I drove into this rugged motor workshop. Most of its mechanics are from the creeks.

So they hailed: Bros done HAMMER! Na tear rubber Bros pilot land for workshop. 

Brossssssss!!!!! Your jungle don mature!!!

The excitement died down. Then the puzzle: But Bros, which work you bring come with this 

747 tear rubber naaa. Nothing for the boiz?

So I smiled and said: I say make I come shake body small for una and download 

kpalakpalas for my guys. This small kpaje na for una to gwinze Tiko and nourish Odeku.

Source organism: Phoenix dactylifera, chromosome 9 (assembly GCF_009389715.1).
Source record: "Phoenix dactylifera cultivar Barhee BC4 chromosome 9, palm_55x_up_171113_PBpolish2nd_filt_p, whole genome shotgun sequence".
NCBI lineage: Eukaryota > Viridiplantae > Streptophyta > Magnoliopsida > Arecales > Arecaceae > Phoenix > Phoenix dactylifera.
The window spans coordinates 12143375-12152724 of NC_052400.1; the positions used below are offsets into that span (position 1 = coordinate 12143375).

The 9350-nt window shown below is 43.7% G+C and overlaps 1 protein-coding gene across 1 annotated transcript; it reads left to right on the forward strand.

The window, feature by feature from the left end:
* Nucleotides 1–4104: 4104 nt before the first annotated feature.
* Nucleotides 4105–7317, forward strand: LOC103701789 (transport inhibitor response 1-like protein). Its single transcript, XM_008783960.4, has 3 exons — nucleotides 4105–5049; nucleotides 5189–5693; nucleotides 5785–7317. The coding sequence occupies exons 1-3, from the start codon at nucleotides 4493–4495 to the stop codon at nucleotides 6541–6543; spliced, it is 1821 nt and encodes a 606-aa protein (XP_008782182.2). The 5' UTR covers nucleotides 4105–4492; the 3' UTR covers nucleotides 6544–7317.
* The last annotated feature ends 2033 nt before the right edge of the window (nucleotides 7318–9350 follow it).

Come and see hailings. The workshop was in an uproarious frenzy, like hooting elephants on the rampage. Spanners in the air.

 Dust stamped into a haze. The Mama-put of the workshop was hurled from her shop, pots, soups and all, right into the centre of the shop. A grand feast.

But then I noticed a huge, burly, fellow. Six foot, seven. Wide as a barn door. Fellow was sleeping on a bench, snoring like a hippo all through the noise and dust.

 So I asked the head mechanic to wake him to join the merriment.

Now this story is really about his answer. It flipped me. Really.

He said: Bros, abeg leave that guy. Na heavy truck him be. Na push we dey push am to start for morning. That fit take two days.

Thereafter, I just waka. 

Written By Ken Tadaferua

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